There has been a dramatic reduction in the number of recorded fire-related deaths and emergency calls-outs during the last five years, according to figures released at a Dundalk conference
Figures released by the CFOA at its annual conference in Dundalk on Wednesday, May 9 showed that on average the number of fire-related call outs dropped by 14%.
Meanwhile, the number of road traffic accidents attended by Fire Services throughout Ireland decreased by 24% between 2007 and 2011.
Last year, there were 1,534 call outs in Co Louth, down from 1,653 in 2010, and 1,950 in 2007. The CFOA added, however, that its survey of over 20 County and Fire Rescue Service units indicated that the number of malicious false alarm call-outs remained “unacceptably high”, accounting for 3% of the estimated 50,000 call outs around the country during 2011.
The conference was officially opened by Minister for Environment, Community and Local Government Phil Hogan, who spoke about the interaction between the Fire Service and Community and Voluntary sectors in improving public safety.
Minister Hogan referred to the “Keeping Communities Safe” and “CAMP” consultation documents that will be used by Government to finalise national policy in relation to the future role of the Fire Service later this summer.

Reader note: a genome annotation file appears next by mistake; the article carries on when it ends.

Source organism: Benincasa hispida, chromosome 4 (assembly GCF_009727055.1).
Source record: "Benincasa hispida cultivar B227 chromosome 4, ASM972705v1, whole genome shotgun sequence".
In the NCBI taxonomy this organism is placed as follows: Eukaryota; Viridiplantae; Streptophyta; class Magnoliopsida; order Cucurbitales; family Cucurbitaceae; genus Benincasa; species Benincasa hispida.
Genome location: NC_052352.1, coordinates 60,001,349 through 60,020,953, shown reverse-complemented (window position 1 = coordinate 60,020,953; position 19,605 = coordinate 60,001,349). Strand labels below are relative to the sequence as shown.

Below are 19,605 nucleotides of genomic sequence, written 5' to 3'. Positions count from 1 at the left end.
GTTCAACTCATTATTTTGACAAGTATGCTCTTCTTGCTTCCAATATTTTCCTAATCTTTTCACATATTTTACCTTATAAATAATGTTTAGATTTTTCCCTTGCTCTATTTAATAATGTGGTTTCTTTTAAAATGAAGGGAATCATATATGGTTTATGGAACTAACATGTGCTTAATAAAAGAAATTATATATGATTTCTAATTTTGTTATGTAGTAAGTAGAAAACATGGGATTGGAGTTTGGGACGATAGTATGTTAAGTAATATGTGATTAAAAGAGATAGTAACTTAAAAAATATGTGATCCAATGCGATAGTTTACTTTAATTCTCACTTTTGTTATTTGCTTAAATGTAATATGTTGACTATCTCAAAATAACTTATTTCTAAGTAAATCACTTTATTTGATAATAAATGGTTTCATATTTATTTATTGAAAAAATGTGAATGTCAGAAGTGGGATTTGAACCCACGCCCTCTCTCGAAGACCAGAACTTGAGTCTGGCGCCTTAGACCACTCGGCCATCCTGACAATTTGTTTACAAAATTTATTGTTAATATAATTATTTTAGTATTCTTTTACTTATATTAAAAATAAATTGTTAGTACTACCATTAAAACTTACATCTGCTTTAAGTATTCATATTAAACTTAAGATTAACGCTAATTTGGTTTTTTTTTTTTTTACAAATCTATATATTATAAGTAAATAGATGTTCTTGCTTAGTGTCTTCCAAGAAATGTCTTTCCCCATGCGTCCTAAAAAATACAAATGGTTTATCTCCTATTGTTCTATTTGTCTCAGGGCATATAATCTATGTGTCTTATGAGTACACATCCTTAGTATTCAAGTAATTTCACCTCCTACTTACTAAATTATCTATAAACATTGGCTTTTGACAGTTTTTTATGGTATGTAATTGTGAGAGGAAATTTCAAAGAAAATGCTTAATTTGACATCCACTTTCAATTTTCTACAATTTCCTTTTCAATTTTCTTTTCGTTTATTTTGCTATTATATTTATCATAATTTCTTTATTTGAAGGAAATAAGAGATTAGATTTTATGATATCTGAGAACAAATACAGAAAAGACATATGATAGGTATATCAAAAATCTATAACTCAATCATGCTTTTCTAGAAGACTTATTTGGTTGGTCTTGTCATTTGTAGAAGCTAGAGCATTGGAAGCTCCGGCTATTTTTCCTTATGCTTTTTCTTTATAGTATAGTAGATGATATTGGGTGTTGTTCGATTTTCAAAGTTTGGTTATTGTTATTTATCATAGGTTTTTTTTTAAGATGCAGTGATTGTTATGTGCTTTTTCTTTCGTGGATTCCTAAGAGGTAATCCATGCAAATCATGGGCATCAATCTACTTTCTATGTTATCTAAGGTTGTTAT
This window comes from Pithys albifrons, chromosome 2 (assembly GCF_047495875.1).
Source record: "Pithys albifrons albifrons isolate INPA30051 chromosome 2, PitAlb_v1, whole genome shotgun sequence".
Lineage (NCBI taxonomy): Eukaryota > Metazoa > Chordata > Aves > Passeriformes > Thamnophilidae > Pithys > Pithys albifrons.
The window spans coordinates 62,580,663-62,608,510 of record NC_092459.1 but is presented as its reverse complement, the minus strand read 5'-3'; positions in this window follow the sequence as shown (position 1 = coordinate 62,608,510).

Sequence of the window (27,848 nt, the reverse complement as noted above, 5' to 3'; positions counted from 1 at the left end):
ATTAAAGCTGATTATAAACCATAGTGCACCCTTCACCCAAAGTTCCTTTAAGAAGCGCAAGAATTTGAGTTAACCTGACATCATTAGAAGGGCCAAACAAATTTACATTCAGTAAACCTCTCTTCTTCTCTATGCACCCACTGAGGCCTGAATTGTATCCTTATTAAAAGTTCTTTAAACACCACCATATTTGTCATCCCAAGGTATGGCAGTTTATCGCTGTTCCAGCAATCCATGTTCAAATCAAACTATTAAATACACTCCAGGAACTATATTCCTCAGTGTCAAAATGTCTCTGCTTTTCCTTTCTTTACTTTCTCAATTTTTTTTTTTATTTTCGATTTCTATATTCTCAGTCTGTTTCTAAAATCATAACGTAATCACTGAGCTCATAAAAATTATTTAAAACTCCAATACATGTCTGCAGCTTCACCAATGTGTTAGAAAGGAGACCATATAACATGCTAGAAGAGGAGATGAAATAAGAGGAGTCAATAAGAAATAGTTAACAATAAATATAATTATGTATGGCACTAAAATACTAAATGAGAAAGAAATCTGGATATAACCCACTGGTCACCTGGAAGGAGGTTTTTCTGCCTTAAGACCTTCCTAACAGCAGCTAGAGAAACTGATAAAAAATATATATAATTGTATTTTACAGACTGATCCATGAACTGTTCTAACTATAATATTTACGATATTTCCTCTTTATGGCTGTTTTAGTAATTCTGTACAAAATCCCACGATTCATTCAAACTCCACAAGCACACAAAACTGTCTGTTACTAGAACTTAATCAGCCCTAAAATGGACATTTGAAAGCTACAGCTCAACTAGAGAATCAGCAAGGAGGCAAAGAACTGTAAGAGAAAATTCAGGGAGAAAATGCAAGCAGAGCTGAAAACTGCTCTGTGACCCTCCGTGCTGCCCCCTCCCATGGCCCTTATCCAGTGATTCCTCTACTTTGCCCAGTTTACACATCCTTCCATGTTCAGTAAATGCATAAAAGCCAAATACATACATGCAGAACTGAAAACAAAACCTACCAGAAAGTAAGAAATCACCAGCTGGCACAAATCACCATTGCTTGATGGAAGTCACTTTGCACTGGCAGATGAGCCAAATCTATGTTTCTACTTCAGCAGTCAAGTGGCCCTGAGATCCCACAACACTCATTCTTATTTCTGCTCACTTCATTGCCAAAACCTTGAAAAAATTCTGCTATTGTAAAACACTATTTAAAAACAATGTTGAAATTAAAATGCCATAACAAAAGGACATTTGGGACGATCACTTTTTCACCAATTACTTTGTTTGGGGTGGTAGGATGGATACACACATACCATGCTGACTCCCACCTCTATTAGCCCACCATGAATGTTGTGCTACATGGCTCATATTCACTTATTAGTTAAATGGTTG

“Across all services we need to re-appraise our service delivery structures to ensure we have the best structures for effective delivery,” he said.
“Public services, such as the fire services, are evaluated by reference to their contribution to society, efficiency and value-for-money.
“In this context we must be able to demonstrate value-for-money in the e260 million of revenue which local authorities spend on their fire services every year.”
‘New Horizons for the Fire and Rescue Service of the Future’ was the theme of this year’s two-day CFOA conference, held in Dundalk’s Ballymascanlon House Hotel.
Topics discussed included the provision of combined fire and ambulance service, an effective building control system, operational risk taking, and the use of computer fire models.